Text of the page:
Pressuring employees back to the office could potentially mean losing good talent, says industry expert
This feature is the latest installment in our Return to Work series. Over the last few weeks, COS has been speaking with safety pros from all industries to help businesses and organizations come up with the best strategy for bringing employees safely and healthily back to the workplace.
As we approach the end of summer, thoughts are now turning to employees going back to the office.
Many workers have spent months working from home and may not be too receptive to going back to an office – for many reasons.
How can employers encourage employees who are currently working from home – and may be reticent to return to the office – to return to a physical workplace?
“Pressuring employees back to the office could potentially mean losing good talent. I would suggest that employers first seriously reflect on whether they truly need these reluctant employees to return to the physical workplace, and consider ways to grant them the flexibility that they feel suits their needs and enables them to be productive,” says Riva Gold, Canada Editor, LinkedIn News.
Gold continues to say that flexibility over work location has become very important to a large part of the workforce.
Indeed, according to LinkedIn’s Workforce Confidence Index, 49 per cent of respondents said that flexibility over hours or location is more important now than before the pandemic.
And flexibility is not workers’ only concern.
A survey that LinkedIn conducted in August 2020 revealed some concerns that the Canadian workforce had about returning back to the office, these include the commute, shared spaces and sanitation. These also include exposure to others who are not taking precautions, working in close proximity to others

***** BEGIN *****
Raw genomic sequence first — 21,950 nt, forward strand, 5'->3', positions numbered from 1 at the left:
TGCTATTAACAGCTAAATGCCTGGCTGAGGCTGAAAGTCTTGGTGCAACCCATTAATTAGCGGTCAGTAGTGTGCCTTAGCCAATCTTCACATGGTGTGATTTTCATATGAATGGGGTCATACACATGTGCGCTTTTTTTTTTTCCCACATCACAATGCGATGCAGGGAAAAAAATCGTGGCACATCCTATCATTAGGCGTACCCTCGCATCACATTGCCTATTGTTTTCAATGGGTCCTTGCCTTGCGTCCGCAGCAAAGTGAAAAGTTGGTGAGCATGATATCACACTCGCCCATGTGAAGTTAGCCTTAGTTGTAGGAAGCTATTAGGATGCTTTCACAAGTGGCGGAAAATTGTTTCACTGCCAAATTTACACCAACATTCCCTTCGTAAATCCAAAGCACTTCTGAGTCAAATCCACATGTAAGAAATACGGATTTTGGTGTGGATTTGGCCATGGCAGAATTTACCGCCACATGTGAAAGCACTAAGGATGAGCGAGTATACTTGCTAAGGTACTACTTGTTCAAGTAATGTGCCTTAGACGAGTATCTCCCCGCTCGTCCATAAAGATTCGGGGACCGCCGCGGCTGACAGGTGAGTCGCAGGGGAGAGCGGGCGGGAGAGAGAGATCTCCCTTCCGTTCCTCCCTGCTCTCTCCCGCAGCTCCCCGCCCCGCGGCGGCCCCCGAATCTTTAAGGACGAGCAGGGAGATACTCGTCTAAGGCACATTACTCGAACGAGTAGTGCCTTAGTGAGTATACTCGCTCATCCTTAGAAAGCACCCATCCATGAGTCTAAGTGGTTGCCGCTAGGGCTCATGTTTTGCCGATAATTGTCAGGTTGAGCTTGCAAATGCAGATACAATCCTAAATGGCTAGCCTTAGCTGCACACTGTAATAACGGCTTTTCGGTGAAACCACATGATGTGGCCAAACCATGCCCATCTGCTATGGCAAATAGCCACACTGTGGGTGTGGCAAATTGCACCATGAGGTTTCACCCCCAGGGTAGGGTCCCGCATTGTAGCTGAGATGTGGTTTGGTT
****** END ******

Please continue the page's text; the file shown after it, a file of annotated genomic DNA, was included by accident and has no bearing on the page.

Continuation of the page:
“Addressing some of these concerns – including exposure to others who are not taking precautions, working in close proximity to others, large gatherings and a lack of protective tools or equipment – may be a good starting point,” says Gold.
So how can employers encourage employees to go back to the office? First and foremost communication is key.
“I think one of the things that’s clear from our data is that so many workers still have no idea what their employers are planning around the future of the office, be it short-term or long-term,” says Gold. “Whatever the medium, I think being in regular and transparent communication with your employees about what you’re planning for the short and long-term is key, even the plans evolve somewhat over time.”
“If returning to the physical workplace is the plan, I would recommend employers be as transparent as possible about their plans for a return to the office, so that any hesitant employees have the time to plan for it and make any necessary provisions.
Some workers may have temporarily relocated to another city, or need to make new childcare or commuting provisions, so a little bit of advance notice can go a long way to reduce some of the stress involved in a return,” says Gold.
Employers may want to communicate with workers about the advantages of a physical workplace. These include the opportunity to collaborate with colleagues in person, socialize with coworkers/customers/clients, and take advantage of workplace perks, says Gold, citing recent LinkedIn data.
“Some people also feel that the physical workplace gives them a better opportunity to do focused work, or advance more quickly in their careers,” she says.
Previous “Return to Work” installments: